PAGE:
In 2010, Lawrence Lessig launched the Edmond J. Safra Research Lab, a major initiative designed to address fundamental problems of ethics in a way that is of practical benefit to institutions of government and society around the world. As its primary undertaking, the Lab tackled the problem of institutional corruption.
"Institutional corruption is manifest when there is a systemic and strategic influence which is legal, or even currently ethical, that undermines the institution’s effectiveness by diverting it from its purpose or weakening its ability to achieve its purpose, including, to the extent relevant to its purpose, weakening either the public’s trust in that institution or the institution’s inherent trustworthiness." - from "Institutional Corruption, Defined" by Lawrence Lessig.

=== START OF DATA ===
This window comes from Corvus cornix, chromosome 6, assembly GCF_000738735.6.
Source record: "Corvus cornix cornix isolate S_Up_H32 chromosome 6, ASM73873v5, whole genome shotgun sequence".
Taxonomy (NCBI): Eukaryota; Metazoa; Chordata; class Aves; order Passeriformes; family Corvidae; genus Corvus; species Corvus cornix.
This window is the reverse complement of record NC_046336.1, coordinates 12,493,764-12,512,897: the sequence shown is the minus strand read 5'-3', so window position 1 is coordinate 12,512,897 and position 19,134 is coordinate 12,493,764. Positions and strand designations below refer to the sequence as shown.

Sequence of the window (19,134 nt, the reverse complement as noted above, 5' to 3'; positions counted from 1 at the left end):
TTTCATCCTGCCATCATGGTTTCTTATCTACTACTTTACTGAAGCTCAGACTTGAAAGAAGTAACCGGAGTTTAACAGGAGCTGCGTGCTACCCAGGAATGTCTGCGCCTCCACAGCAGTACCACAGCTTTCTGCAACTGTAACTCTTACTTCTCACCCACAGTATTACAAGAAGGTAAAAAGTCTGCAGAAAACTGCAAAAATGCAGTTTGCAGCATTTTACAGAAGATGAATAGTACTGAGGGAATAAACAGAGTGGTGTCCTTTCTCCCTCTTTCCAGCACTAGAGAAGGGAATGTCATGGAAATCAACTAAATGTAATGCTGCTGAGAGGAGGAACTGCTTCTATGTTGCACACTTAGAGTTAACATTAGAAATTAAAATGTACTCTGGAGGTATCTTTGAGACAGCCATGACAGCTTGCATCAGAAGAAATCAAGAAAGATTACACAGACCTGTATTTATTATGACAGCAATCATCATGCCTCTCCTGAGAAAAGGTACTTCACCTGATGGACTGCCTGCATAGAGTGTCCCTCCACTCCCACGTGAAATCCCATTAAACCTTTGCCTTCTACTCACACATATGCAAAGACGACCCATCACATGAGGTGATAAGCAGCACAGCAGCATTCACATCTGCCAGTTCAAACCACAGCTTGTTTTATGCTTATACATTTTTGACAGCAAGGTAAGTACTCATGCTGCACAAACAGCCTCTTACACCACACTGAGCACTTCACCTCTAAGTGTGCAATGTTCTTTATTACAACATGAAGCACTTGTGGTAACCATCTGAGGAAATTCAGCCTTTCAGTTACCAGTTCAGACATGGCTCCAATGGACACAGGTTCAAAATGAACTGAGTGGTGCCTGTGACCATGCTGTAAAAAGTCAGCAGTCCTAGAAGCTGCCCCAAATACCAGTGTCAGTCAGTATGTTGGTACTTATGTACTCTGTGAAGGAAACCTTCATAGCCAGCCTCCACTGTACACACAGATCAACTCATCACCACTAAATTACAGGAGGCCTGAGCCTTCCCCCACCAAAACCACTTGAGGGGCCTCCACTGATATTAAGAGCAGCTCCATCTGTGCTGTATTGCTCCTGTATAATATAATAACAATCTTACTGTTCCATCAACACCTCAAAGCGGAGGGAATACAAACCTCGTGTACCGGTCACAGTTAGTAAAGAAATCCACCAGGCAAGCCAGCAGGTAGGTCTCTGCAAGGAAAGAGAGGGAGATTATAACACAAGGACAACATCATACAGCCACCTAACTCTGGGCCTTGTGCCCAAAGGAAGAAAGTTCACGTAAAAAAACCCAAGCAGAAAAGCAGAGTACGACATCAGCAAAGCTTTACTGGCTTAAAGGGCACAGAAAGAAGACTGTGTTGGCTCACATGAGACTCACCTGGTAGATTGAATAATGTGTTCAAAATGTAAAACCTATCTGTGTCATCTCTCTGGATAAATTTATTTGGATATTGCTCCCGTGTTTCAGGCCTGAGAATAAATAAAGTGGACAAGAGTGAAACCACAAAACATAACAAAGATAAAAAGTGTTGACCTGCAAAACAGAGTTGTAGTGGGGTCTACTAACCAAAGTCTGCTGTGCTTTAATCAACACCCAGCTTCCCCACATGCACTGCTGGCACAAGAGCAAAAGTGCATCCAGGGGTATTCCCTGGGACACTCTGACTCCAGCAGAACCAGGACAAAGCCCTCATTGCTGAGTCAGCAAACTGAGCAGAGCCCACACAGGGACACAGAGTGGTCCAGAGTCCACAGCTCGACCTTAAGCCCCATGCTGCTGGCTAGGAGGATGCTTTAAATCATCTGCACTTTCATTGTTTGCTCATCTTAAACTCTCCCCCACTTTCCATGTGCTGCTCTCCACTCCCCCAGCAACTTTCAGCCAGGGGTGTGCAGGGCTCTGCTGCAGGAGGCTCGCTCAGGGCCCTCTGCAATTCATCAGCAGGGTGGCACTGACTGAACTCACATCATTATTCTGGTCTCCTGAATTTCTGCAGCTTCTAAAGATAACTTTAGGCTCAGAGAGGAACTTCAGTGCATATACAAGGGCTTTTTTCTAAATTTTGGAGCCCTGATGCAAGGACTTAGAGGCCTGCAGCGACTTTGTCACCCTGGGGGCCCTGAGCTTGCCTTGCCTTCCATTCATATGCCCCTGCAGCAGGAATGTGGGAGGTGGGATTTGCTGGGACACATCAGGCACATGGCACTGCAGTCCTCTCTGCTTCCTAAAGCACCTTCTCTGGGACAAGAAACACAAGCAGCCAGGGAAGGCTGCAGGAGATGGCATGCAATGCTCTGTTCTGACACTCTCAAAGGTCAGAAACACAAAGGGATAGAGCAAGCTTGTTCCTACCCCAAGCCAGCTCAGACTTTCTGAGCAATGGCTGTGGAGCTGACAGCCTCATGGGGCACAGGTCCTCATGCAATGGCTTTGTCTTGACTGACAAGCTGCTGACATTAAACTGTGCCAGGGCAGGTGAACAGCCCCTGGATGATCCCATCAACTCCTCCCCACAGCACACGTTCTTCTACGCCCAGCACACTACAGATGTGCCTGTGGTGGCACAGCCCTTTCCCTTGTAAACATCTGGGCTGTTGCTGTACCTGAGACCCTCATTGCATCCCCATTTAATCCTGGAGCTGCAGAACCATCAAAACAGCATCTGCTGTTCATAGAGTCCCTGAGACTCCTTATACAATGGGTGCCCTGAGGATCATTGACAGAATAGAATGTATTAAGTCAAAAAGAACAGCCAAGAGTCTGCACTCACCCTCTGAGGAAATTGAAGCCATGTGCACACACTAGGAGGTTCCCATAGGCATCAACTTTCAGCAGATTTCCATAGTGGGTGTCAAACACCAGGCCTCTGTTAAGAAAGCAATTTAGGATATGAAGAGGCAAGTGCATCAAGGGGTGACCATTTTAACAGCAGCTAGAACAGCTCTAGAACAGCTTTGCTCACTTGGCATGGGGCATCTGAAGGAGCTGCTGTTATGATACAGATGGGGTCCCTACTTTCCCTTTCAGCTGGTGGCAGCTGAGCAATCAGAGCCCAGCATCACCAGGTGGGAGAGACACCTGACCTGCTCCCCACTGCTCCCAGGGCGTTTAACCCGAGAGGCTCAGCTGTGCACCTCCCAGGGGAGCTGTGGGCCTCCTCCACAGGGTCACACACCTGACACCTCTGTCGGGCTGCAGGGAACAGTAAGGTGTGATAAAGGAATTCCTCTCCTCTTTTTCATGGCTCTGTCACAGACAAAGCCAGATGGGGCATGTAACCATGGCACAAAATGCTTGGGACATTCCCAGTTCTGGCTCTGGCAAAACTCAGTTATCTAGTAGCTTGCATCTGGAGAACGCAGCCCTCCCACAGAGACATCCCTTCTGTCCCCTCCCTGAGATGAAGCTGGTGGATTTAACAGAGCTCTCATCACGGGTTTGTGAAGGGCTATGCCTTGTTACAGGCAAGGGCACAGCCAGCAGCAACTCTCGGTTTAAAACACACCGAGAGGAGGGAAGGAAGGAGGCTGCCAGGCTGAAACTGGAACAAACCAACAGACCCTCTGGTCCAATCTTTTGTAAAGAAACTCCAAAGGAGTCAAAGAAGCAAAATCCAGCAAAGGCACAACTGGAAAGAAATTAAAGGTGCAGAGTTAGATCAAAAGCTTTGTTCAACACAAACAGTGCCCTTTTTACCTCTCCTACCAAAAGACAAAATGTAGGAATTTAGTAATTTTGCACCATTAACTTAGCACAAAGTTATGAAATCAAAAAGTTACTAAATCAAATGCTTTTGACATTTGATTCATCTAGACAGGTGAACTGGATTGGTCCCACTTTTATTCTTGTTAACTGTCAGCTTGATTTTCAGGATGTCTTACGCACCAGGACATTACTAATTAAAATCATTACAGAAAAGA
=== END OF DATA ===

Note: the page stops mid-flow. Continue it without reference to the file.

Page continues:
Over a five year period, the Lab studied a wide range of important institutions with the ultimate goal of producing a set of practical tools that could be used both to understand the dynamic of institutional corruption and to respond to it. A structure of fellowships supported the project and drew scholars and researchers from a wide range of disciplines across academia, industry, and government. A strong component of the Lab's work was collaborative research that integrated the work of different fields.
2014-15 was the final year of the five-year project, which culminated in a two-day Ending Institutional Corruption conference on May 1 and 2, 2015. In advance of the conference, the Center ran a hackathon on March 28 and 29, 2015.
Read a full description of the Lab's research project and operational plan.
Watch the Lab's introductory lecture, given by Professor Lessig in the fall of 2009, which laid out the framework for the Lab's project on institutional corruption.
The Edmond J. Safra Research Lab was made possible, in part, by the generous support of Mrs. Lily Safra (read more about her extraordinary gift) and also by the support of the late Dr. Wallace J. Gardner.